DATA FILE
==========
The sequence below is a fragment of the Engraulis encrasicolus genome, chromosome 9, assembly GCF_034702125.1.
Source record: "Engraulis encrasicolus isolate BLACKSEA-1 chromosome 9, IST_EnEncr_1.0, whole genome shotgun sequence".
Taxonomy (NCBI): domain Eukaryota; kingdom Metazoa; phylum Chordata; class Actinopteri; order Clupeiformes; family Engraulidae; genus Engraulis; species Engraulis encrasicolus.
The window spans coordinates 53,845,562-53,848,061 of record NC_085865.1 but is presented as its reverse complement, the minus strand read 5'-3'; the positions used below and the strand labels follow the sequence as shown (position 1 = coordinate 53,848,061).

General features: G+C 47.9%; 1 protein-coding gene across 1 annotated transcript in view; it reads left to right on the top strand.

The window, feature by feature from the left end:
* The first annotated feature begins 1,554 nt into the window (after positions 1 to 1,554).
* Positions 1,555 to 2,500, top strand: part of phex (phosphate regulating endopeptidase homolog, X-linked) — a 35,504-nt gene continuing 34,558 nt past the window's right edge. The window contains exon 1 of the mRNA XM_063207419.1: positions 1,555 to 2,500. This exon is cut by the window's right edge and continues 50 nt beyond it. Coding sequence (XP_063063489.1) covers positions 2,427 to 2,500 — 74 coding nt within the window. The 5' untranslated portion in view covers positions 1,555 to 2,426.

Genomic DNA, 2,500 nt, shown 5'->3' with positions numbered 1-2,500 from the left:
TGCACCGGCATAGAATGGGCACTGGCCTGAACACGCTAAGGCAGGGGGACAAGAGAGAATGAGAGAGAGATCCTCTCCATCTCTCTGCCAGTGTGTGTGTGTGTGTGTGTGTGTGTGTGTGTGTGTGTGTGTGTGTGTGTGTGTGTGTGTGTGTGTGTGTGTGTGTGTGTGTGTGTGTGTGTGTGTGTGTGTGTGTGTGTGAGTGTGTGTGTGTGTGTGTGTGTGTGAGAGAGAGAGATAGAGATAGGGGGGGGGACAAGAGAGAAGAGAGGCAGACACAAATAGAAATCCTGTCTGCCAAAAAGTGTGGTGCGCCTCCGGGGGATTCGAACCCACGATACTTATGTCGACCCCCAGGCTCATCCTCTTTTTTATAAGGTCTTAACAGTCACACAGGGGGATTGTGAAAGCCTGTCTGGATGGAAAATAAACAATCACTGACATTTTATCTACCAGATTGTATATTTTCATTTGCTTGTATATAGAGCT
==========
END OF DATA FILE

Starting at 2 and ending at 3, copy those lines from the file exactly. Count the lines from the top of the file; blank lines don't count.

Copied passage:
Source record: "Engraulis encrasicolus isolate BLACKSEA-1 chromosome 9, IST_EnEncr_1.0, whole genome shotgun sequence".
Taxonomy (NCBI): domain Eukaryota; kingdom Metazoa; phylum Chordata; class Actinopteri; order Clupeiformes; family Engraulidae; genus Engraulis; species Engraulis encrasicolus.